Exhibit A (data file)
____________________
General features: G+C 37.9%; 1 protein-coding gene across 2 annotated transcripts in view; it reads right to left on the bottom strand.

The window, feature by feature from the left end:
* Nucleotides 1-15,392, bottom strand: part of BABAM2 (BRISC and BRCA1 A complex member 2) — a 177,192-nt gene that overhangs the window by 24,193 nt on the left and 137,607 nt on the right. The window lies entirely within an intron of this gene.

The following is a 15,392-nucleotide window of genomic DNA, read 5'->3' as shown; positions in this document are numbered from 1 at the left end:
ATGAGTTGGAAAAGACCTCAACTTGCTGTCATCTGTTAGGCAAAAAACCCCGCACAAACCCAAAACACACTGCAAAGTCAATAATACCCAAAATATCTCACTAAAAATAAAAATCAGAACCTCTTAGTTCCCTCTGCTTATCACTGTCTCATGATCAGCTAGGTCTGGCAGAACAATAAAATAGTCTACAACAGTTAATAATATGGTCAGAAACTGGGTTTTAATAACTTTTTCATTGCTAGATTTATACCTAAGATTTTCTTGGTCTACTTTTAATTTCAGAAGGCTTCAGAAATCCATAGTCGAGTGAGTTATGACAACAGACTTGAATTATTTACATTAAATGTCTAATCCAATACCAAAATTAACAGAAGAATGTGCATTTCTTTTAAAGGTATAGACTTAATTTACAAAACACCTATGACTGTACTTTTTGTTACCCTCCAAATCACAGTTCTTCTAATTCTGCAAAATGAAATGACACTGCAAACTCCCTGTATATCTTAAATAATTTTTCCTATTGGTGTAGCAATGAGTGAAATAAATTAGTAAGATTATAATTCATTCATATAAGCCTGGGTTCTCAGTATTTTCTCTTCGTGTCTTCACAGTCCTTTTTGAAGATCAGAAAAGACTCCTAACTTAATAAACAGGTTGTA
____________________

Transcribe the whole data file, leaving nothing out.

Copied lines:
General features: G+C 37.9%; 1 protein-coding gene across 2 annotated transcripts in view; it reads right to left on the bottom strand.

The window, feature by feature from the left end:
* Nucleotides 1-15,392, bottom strand: part of BABAM2 (BRISC and BRCA1 A complex member 2) — a 177,192-nt gene that overhangs the window by 24,193 nt on the left and 137,607 nt on the right. The window lies entirely within an intron of this gene.

The following is a 15,392-nucleotide window of genomic DNA, read 5'->3' as shown; positions in this document are numbered from 1 at the left end:
ATGAGTTGGAAAAGACCTCAACTTGCTGTCATCTGTTAGGCAAAAAACCCCGCACAAACCCAAAACACACTGCAAAGTCAATAATACCCAAAATATCTCACTAAAAATAAAAATCAGAACCTCTTAGTTCCCTCTGCTTATCACTGTCTCATGATCAGCTAGGTCTGGCAGAACAATAAAATAGTCTACAACAGTTAATAATATGGTCAGAAACTGGGTTTTAATAACTTTTTCATTGCTAGATTTATACCTAAGATTTTCTTGGTCTACTTTTAATTTCAGAAGGCTTCAGAAATCCATAGTCGAGTGAGTTATGACAACAGACTTGAATTATTTACATTAAATGTCTAATCCAATACCAAAATTAACAGAAGAATGTGCATTTCTTTTAAAGGTATAGACTTAATTTACAAAACACCTATGACTGTACTTTTTGTTACCCTCCAAATCACAGTTCTTCTAATTCTGCAAAATGAAATGACACTGCAAACTCCCTGTATATCTTAAATAATTTTTCCTATTGGTGTAGCAATGAGTGAAATAAATTAGTAAGATTATAATTCATTCATATAAGCCTGGGTTCTCAGTATTTTCTCTTCGTGTCTTCACAGTCCTTTTTGAAGATCAGAAAAGACTCCTAACTTAATAAACAGGTTGTA